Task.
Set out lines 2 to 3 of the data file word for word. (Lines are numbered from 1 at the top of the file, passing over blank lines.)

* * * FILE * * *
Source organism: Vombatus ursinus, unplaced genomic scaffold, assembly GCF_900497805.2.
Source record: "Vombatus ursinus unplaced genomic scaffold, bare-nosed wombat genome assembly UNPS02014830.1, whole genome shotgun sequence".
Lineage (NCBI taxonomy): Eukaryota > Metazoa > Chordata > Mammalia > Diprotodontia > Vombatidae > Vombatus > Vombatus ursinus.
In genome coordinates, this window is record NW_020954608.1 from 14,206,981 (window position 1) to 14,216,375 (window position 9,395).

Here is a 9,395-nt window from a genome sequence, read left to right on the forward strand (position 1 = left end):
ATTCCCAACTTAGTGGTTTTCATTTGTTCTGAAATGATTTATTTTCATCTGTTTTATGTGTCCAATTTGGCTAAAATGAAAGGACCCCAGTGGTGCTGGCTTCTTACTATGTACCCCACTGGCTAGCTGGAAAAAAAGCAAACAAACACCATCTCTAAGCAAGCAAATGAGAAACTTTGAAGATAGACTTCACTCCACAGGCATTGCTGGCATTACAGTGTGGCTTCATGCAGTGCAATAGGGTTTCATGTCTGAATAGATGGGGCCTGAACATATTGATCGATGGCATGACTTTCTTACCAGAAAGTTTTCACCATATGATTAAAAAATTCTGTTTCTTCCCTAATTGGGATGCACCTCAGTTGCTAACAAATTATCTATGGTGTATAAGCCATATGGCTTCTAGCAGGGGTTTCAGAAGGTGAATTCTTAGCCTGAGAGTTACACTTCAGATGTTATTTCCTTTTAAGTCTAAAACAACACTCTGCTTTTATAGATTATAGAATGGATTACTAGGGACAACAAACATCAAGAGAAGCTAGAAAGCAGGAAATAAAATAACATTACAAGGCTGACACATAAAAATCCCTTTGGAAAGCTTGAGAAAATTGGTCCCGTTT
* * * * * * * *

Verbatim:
Source record: "Vombatus ursinus unplaced genomic scaffold, bare-nosed wombat genome assembly UNPS02014830.1, whole genome shotgun sequence".
Lineage (NCBI taxonomy): Eukaryota > Metazoa > Chordata > Mammalia > Diprotodontia > Vombatidae > Vombatus > Vombatus ursinus.